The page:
In junior high, it’s pretty straightforward. If a guy doesn’t like you, he ignores you, or makes fun of you, or calls you “kid.” As an adult, it gets more complicated. A man might flirt with you at the water cooler, but never ask you out. He might wine you, dine you, and take you to a bed and breakfast for the weekend—but he doesn’t want to be exclusive with you. He might tell you he wants to be with you one day and then stops calling the next. A man might even ask you to marry him, but then change his mind and send you an e-mail asking for the ring back (true story). Tragically, this happens, and it has always happened. Long before e- mail was invented, people were breaking hearts in careless ways.
What hasn’t always happened is the psychological study of love. That pursuit is roughly sixty years old, which is young in the research world. For the sake of my own sanity, I’ve read a great deal on the subject and learned some important things. The most valuable lesson I’ve learned is that unrequited love is not love at all, but rather a lack of love. It is a lack of love for yourself. True love begins with a deep, authentic, steadfast, profound, and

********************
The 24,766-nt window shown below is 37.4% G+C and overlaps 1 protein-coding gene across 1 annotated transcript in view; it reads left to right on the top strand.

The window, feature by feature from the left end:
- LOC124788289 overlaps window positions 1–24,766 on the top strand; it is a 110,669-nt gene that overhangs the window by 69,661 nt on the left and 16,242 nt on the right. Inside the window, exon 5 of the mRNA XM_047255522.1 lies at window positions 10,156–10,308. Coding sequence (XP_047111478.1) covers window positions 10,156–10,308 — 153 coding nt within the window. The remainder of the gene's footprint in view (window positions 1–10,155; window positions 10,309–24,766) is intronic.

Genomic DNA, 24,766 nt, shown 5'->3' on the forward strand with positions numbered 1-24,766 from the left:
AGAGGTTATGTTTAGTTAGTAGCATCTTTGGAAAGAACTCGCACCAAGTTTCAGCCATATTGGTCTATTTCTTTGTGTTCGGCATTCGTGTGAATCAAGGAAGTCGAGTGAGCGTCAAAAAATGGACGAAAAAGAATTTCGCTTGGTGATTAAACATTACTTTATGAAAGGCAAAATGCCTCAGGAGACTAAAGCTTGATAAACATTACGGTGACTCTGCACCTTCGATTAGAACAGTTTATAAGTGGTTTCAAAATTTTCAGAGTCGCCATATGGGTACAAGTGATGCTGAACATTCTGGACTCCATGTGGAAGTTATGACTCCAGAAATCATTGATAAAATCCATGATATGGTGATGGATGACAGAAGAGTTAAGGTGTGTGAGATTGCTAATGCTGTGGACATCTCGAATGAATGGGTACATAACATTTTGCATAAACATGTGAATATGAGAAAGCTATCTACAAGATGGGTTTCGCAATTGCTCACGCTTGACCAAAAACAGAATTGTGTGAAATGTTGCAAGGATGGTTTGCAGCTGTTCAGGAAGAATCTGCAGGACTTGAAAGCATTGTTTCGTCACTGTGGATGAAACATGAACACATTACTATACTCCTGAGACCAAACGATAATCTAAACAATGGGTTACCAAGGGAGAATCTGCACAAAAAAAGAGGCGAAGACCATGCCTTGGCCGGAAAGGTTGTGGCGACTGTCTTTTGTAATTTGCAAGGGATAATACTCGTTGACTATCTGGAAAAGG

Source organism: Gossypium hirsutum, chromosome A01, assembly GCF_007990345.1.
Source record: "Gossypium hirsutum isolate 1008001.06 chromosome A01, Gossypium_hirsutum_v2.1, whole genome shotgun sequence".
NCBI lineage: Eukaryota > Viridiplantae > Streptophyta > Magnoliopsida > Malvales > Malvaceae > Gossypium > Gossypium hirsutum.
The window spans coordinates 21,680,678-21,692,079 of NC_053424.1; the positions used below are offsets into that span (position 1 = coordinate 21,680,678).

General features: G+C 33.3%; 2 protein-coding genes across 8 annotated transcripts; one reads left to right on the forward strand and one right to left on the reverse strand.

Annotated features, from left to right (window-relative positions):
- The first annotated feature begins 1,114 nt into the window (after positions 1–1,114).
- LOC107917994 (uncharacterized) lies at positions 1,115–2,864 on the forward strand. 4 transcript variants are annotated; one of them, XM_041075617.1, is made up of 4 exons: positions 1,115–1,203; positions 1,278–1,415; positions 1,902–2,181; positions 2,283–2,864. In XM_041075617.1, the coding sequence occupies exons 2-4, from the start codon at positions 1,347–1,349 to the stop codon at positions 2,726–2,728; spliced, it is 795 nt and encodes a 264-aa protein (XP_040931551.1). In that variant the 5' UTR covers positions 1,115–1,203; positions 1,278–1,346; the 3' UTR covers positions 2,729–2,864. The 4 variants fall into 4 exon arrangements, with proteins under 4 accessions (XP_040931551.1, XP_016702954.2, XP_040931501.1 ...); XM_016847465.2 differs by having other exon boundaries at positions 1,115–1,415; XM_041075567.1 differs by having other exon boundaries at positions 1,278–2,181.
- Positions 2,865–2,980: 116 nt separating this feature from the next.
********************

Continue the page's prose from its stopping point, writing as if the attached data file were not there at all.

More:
passionate love for yourself. I know it sounds unbearably narcissistic. I assure you its not, and there is plenty of proof coming your way. Without that love for yourself, you look toward another person to validate you, to complete you, and to be the cherry on top of the double- fudge sundae that is your life.
In fairness to us all, we are taught to think that the answer to love’s questions lie in another person. We are presented with images of perfect love from a young age. These images are usually comprised of a man, a woman, an evil queen, a glass slipper, some talking animals, and a little fairy dust. The first problem with this ideal is that another person can’t complete you. Complement you, yes; complete you, no. The second enormous problem with fairytales is the phrase “Happily ever after.” It implies that once you find Prince Charming the hard part is over. The wedding ceremony is then viewed as the finish line rather than what it really is—the starting block.
We might be a bit more informed if German psychoanalyst Erich Fromm had decided to become an animator instead of Walt Disney. In his book The Art of Loving, Fromm declares: “The first step to take is to become aware that love is an art, just as living is an art; if we want to learn how to love we must proceed in the same way we have to proceed if we want to learn any other art, say music, painting, carpentry, or the art of medicine or engineering.”